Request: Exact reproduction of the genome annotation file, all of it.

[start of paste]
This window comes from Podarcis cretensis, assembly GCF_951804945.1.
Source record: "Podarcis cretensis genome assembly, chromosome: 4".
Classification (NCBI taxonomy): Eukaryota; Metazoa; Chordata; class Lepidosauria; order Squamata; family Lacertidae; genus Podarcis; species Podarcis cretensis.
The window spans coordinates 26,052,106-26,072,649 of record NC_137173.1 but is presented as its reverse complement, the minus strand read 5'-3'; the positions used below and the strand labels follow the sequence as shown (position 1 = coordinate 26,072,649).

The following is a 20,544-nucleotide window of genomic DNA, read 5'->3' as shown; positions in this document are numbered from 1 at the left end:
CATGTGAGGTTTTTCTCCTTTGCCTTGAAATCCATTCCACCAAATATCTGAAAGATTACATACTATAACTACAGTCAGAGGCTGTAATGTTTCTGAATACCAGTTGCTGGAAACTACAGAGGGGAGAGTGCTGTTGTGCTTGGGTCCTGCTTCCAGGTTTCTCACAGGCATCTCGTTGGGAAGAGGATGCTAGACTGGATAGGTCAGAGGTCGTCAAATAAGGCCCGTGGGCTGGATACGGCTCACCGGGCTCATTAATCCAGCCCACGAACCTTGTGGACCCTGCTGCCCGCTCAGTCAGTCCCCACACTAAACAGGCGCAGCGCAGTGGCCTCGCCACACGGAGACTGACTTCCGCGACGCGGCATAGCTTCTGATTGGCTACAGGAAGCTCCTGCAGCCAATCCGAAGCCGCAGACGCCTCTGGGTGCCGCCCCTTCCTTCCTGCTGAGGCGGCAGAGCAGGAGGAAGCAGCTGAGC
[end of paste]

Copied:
This window comes from Podarcis cretensis, assembly GCF_951804945.1.
Source record: "Podarcis cretensis genome assembly, chromosome: 4".
Classification (NCBI taxonomy): Eukaryota; Metazoa; Chordata; class Lepidosauria; order Squamata; family Lacertidae; genus Podarcis; species Podarcis cretensis.
The window spans coordinates 26,052,106-26,072,649 of record NC_137173.1 but is presented as its reverse complement, the minus strand read 5'-3'; the positions used below and the strand labels follow the sequence as shown (position 1 = coordinate 26,072,649).

The following is a 20,544-nucleotide window of genomic DNA, read 5'->3' as shown; positions in this document are numbered from 1 at the left end:
CATGTGAGGTTTTTCTCCTTTGCCTTGAAATCCATTCCACCAAATATCTGAAAGATTACATACTATAACTACAGTCAGAGGCTGTAATGTTTCTGAATACCAGTTGCTGGAAACTACAGAGGGGAGAGTGCTGTTGTGCTTGGGTCCTGCTTCCAGGTTTCTCACAGGCATCTCGTTGGGAAGAGGATGCTAGACTGGATAGGTCAGAGGTCGTCAAATAAGGCCCGTGGGCTGGATACGGCTCACCGGGCTCATTAATCCAGCCCACGAACCTTGTGGACCCTGCTGCCCGCTCAGTCAGTCCCCACACTAAACAGGCGCAGCGCAGTGGCCTCGCCACACGGAGACTGACTTCCGCGACGCGGCATAGCTTCTGATTGGCTACAGGAAGCTCCTGCAGCCAATCCGAAGCCGCAGACGCCTCTGGGTGCCGCCCCTTCCTTCCTGCTGAGGCGGCAGAGCAGGAGGAAGCAGCTGAGC